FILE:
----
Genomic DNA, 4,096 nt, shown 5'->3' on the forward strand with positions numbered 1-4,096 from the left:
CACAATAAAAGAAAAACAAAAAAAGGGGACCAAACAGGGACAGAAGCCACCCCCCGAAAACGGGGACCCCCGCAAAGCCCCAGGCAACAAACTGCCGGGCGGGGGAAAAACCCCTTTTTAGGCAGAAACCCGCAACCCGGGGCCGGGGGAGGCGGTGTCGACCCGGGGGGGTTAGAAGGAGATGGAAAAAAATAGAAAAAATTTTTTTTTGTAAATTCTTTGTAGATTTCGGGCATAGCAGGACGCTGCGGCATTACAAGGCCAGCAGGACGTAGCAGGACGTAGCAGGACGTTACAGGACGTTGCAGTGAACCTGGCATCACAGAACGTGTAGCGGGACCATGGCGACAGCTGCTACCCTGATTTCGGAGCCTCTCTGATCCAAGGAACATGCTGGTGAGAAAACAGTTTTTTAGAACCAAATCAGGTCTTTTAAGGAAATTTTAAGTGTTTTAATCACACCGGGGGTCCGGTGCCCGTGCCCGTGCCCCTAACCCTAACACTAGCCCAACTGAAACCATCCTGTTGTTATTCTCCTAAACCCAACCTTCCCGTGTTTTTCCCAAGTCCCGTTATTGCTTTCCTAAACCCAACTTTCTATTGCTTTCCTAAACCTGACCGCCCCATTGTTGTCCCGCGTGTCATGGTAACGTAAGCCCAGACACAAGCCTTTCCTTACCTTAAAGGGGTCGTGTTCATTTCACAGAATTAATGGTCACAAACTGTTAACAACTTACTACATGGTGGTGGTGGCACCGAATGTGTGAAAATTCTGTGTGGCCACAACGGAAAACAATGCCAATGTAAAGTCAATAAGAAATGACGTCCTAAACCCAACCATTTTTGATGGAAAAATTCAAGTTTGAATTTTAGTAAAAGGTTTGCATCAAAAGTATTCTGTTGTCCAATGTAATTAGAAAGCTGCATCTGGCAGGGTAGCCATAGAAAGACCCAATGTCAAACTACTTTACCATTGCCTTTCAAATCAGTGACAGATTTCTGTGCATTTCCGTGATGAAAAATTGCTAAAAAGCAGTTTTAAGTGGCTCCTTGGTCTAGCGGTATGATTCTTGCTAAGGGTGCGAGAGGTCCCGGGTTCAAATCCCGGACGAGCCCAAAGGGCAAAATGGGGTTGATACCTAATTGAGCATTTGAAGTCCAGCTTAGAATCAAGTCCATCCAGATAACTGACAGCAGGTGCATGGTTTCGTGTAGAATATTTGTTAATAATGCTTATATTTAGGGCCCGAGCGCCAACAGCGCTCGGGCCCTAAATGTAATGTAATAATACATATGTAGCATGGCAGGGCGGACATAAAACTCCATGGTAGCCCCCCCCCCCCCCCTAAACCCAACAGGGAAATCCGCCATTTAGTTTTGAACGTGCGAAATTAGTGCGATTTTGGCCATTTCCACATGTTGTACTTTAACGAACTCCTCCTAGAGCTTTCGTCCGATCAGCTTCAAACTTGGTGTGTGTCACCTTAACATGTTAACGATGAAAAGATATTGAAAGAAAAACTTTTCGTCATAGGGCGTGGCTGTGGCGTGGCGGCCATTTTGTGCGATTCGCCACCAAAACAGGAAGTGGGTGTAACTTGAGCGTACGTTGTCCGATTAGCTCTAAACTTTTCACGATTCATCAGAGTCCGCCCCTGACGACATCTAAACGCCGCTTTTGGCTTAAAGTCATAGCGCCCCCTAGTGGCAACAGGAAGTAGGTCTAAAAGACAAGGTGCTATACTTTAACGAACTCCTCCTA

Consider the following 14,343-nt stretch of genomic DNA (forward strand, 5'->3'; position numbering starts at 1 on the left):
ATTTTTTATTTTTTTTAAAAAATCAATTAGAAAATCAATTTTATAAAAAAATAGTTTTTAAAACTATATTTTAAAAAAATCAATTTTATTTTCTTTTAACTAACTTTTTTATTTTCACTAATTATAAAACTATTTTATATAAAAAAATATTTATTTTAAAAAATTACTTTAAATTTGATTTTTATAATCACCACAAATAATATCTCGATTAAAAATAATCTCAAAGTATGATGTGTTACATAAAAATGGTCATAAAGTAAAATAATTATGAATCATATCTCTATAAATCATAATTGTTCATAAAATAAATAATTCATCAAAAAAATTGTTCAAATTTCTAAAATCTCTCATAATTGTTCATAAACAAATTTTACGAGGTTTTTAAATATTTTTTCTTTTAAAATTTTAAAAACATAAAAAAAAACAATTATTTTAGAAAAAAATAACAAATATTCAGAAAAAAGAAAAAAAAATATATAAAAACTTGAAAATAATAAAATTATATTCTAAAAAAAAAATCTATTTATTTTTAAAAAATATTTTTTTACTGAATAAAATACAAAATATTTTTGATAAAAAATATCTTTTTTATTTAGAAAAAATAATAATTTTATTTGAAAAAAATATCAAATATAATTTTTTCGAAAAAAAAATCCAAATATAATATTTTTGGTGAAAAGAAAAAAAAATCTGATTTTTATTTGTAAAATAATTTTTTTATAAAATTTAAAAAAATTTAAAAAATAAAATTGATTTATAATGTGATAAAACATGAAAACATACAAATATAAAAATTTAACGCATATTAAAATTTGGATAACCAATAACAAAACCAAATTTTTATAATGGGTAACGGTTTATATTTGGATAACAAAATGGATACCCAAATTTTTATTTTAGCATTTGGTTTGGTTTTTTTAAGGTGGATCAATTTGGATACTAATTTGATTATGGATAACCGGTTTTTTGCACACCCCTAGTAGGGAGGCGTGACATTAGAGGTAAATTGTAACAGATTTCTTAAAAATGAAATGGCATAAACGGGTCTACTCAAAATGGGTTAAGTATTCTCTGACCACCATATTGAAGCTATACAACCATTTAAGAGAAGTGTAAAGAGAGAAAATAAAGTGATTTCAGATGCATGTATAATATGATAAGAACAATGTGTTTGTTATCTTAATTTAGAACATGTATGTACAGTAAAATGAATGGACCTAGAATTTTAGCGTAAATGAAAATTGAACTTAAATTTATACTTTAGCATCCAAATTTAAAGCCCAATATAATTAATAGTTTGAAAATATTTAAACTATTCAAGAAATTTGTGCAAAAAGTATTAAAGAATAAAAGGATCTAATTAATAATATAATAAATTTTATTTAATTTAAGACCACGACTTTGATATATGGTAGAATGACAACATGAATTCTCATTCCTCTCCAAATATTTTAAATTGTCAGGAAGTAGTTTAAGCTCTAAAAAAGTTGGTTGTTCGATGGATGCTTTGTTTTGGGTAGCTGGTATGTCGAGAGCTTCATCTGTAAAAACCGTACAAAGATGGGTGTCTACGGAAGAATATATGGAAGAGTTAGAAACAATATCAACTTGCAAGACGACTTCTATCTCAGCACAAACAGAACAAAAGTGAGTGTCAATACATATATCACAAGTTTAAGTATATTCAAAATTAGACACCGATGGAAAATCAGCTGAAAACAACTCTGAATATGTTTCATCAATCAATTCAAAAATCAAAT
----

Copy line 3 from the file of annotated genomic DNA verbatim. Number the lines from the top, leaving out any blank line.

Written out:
Consider the following 14,343-nt stretch of genomic DNA (forward strand, 5'->3'; position numbering starts at 1 on the left):